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Study finds low level of adherence to the UK Test, Trace and Isolate system

The success of a test, trace and isolate system is highly dependent upon individuals using the system correctly but a study has found that self-reported adherence to the system is low.

The use of a national test, trace and isolate (TTI) system allows countries to separate those infected with COVID-19 as a means of helping to prevent the spread of the virus. In the UK, the TTI system has focused on the requirement for individuals who develop the classic COVID-19 symptoms to isolate themselves for at least seven days, request a test for the virus and to provide details of close contacts. However, the success of the system is highly dependent upon individuals being able to recognise the relevant COVID-19 symptoms and some research has shown that knowledge of symptoms is poor. Now research led by a team from the Department of Psychological Medicine, Kings College, London, UK, has analysed data obtained from 37 online surveys conducted across the UK from January 2020 to 2021 and which tracked adherence to the key components of the TTI system over time. The researchers were interested in identifying the personal and clinical characteristics that were related to full adherence to the system. The team set the outcome measures of interest as the correct identification of COVID-19 symptoms, levels of self-reported self-isolation, requests for a test and finally sharing contact details.

Data were obtained from 53,880 participants across the four nations of the UK. Between May 2020 and January 2021, only 51.5% of respondents were able to correctly identify the symptoms of COVID-19. Furthermore, while in the early surveys during 2020, only 20.2% said that they had not left home since developing symptoms. However, the overall level of adherence to full self-isolation increased to 42.5% over later months. The desire to request a COVID-19 test was also initially low (18%) but increased slightly to 22.2% in January 2021. Key reasons cited for not requesting a test were not thinking symptoms were COVID-19-related (20.9%) and that symptoms had improved (16.9%). Finally, across all surveys, the proportion willing to share close contact details was 79.1% but this increased to 81.9% in January 2021. Overall, factors associated with non-adherence to the TTI system included being male, younger age, having a dependent younger child in the household and lower socioeconomic grade.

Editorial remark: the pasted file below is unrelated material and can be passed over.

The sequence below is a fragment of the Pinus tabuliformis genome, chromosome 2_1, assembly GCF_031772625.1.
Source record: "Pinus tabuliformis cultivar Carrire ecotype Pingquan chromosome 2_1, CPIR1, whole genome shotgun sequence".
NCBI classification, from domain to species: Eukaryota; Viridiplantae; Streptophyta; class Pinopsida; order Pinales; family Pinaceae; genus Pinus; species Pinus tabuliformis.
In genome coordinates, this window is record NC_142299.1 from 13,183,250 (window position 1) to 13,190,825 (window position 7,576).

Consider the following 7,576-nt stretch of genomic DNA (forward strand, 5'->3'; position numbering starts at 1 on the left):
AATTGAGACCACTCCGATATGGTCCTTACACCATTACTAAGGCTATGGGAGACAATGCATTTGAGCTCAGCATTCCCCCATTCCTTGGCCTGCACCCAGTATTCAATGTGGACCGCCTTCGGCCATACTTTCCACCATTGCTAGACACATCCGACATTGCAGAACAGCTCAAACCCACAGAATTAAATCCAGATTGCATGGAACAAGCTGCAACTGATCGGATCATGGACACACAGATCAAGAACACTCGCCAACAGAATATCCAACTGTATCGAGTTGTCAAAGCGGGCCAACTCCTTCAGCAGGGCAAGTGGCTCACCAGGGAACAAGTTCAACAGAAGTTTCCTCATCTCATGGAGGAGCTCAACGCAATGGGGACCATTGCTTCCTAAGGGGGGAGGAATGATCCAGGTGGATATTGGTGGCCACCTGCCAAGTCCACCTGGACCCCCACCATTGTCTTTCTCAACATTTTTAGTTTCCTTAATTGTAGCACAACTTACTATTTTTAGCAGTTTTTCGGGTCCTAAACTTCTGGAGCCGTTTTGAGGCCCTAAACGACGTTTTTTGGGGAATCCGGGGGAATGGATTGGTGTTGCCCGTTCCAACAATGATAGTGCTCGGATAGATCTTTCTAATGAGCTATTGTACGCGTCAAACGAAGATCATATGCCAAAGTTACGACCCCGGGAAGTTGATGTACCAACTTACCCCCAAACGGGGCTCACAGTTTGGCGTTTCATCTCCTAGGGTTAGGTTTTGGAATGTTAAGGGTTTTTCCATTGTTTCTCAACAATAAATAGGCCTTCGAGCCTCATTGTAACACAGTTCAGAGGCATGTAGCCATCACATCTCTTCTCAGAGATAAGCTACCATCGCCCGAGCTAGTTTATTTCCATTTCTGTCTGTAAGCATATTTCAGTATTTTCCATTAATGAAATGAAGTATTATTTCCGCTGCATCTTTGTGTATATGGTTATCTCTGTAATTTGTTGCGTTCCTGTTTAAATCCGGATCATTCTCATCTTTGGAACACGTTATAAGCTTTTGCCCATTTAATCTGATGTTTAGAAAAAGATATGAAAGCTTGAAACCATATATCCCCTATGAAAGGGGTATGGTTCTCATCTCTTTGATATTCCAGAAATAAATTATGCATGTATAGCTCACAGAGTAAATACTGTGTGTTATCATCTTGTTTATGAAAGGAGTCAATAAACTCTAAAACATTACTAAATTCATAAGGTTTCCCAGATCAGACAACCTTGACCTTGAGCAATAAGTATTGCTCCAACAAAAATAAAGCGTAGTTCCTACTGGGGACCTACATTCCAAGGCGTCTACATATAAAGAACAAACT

The authors noted that the low self-reported rates of adherence to the TTI system were probably linked to an apparent lack of awareness of COVID-19 symptoms. They concluded that the effectiveness of the system in its current form is limited and called for policies that supported people financially and better communication about the TTI system for it to become more effective.

Smith LE et al. Adherence to the test, trace and isolate system in the UK: results from 37 nationally representative surveys. BMJ 2021